San Diego Unified administrators tried and failed to fire an elementary school reading teacher who one district evaluator said could not follow a lesson plan.
"It was evident . . . that the teacher was likely not the most gifted or skilled," the commission said in reversing the dismissal. "However, her performance was not 'unsatisfactory' simply because she was not the most capable or the quickest study."
In many instances, an apology -- or at least an acknowledgment of error -- went a long way.
One teacher and coach from the San Ramon Valley Unified School District in the Bay Area was contrite after being accused of leering at teenage swimmers, making sexually charged remarks to students and instructing girls to "bark like seals" while they did push-ups.
"There is good reason to believe the respondent's conduct will not recur," the commission wrote of the teacher, who had worked in the district for 24 years.
In several cases, the commissions were torn. Ronald Hafner, a choral teacher with a long history of favorable evaluations in the Lake Elsinore Unified School District, was accused of serious misconduct during a trip he led with 24 students and five chaperons to Las Vegas. According to a commission summary, the district accused him of drinking alcohol in front of students, making offensive remarks -- such as suggesting that girls in his charge should apply to be strippers -- and touching a female student inappropriately.
Hafner disputed many of the accusations and argued in the hearing that he was the subject of a "witch hunt" by fundamentalist Christians. He could not be reached for comment.
In 2005, the panel found that Hafner's behavior was "shameful and inexcusable and demonstrates a severe lapse of judgment." But the teacher kept his job, because the district's allegations were not fully proved and did not warrant dismissal, according to the panel majority.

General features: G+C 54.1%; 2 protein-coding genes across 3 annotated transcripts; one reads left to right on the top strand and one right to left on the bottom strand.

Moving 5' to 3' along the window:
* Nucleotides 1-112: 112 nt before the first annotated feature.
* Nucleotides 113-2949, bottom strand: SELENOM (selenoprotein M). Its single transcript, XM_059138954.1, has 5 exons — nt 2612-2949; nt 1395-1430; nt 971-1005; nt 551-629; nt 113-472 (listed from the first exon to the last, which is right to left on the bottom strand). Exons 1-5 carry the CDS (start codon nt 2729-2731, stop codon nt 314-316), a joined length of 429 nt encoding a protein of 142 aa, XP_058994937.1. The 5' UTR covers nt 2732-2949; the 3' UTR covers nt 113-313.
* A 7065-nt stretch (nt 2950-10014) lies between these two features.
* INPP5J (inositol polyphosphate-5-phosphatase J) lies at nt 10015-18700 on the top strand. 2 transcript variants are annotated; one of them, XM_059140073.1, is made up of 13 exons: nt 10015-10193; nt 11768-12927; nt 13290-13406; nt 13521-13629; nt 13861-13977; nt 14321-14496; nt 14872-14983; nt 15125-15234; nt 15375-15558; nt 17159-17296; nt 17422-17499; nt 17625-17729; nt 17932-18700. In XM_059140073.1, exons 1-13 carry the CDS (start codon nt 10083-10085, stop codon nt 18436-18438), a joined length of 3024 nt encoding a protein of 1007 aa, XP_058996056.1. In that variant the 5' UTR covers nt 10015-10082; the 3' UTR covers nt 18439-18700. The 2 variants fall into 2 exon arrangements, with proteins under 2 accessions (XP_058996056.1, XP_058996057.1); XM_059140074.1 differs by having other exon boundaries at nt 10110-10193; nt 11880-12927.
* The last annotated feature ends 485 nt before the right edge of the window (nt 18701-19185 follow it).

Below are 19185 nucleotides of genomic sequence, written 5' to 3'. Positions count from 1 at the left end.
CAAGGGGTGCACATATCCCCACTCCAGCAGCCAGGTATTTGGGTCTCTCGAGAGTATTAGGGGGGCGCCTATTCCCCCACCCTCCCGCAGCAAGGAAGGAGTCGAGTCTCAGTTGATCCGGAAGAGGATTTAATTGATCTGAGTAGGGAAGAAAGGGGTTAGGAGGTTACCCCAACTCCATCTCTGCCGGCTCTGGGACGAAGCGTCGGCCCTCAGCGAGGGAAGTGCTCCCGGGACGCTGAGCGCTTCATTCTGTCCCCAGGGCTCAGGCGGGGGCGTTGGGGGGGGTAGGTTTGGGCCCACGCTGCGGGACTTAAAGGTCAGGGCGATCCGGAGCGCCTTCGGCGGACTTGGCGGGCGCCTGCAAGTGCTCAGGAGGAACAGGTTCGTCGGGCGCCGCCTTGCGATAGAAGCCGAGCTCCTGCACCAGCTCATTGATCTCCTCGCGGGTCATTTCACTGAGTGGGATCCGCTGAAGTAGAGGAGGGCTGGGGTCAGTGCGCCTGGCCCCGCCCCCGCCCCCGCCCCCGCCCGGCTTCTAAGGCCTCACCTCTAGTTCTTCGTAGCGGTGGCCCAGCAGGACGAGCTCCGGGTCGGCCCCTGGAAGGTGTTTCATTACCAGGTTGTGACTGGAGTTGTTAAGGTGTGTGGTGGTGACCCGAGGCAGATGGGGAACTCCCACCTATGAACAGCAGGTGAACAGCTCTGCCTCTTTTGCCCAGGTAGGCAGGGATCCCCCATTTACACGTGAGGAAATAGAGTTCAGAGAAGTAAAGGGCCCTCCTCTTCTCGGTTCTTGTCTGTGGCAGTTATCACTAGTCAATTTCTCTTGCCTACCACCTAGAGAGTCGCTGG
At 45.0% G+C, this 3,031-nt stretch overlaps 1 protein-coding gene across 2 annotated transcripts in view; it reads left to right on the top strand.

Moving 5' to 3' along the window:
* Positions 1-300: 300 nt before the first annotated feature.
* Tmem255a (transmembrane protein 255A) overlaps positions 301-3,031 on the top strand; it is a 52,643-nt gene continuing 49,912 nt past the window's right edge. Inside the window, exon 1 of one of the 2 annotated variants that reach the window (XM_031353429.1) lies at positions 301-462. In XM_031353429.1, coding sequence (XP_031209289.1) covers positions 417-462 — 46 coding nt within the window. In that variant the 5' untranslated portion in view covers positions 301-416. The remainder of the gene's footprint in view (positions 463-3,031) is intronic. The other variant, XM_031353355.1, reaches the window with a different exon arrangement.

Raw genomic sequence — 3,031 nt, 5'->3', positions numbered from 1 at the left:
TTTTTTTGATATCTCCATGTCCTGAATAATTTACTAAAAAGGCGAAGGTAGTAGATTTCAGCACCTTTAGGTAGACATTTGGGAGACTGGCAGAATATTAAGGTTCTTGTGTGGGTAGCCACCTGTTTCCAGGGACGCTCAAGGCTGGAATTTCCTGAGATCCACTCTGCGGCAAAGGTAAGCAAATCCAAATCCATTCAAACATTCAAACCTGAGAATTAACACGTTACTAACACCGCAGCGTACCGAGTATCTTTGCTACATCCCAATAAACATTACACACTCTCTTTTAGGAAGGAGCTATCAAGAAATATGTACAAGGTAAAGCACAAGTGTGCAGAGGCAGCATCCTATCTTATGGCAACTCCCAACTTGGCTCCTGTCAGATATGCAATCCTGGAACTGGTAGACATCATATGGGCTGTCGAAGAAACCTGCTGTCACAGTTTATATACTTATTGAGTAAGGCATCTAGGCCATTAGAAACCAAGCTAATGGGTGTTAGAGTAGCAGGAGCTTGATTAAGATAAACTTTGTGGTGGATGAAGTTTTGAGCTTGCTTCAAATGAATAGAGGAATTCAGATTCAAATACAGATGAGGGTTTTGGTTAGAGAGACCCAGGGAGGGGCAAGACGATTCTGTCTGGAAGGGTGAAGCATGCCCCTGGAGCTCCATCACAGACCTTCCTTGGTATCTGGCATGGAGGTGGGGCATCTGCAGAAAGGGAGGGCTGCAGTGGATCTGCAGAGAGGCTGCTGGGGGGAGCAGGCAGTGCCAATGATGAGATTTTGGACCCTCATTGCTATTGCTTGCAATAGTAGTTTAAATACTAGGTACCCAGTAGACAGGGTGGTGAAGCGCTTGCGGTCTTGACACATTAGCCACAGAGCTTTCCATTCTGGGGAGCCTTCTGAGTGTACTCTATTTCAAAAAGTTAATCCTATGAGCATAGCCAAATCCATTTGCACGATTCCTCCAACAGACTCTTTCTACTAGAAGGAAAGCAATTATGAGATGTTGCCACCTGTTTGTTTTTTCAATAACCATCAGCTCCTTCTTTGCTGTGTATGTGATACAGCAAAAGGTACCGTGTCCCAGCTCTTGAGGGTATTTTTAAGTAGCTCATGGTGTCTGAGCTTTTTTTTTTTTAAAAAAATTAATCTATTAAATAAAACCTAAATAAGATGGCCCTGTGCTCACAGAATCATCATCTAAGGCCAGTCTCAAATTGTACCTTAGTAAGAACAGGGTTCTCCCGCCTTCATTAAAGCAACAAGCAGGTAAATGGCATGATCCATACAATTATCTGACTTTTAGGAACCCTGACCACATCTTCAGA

A middle school assistant principal on the panel wrote a sharp dissent:
"As a parent I would not allow my child in his classroom. As a colleague I cannot condone his conduct or attitude. As an administrator I could not trust him beyond my sight."
Too daunted to try
Faced with such frustrations, many principals don't even attempt to navigate the firing process. Letting a bad teacher slide or making him someone else's problem is far easier than trying to document his failings, some say.
The prospect of union grievances, and a protracted battle against labor representatives and attorneys, makes the endeavor even less appealing.
Joseph Walker, a former principal of Grant High School in Van Nuys, was sued by a special education teacher whom he tried to dismiss for alleged repeated sexual harassment. A civil jury sided with Walker -- but the review commission decided the teacher shouldn't be fired. The case, now in the courts, has dragged on seven years.
Confronting uphill battles like this, Walker said: "You're not going to fire someone who's not doing their job. And if you have someone who's done something really egregious, there's only a 50-50 chance that you can fire them."
Walker is now principal of Discovery Charter Preparatory Academy in Pacoima, where he said he had fired three teachers so far this year. None were fired during his three years as head of Grant. The difference: His school's teachers are not unionized and can be fired at will.
On regular public school campuses, some principals simply pass problem teachers from school to school.
Judith Perez, principal of Hancock Park Elementary School in Los Angeles, recalled a situation in which a fellow principal had one more teacher than he needed. Under union rules, the teacher with the least seniority was to be transferred. Instead, the principal pushed out a poorly performing veteran by threatening to make her life miserable with frequent observations of her classes, Perez said.
The teacher ended up at Perez's school. When Perez called the principal for information, he quickly apologized. "I'm so sorry," she recalled him saying.
Perez soon found out why, concluding that her new teacher was "a total incompetent. . . . She had no idea how to conduct a lesson in reading or math."
Perez committed herself to either making this teacher improve or forcing her out.
"I was a [teachers] union leader," Perez said. "I believe in teachers' rights and protections. . . . But my bottom line is I'm in this profession for children. . . . Basically, I dedicated my year to getting rid of this teacher."
She kept a detailed diary, conducted a series of formal meetings with the teacher and her union representatives -- all called for under the teachers' contract -- and finally persuaded the woman to quit.
A principal at Le Conte Middle School in Hollywood got a very different result.
To Linda Del Cueto, David Daniel's physical education class looked more like recess than an instructional period.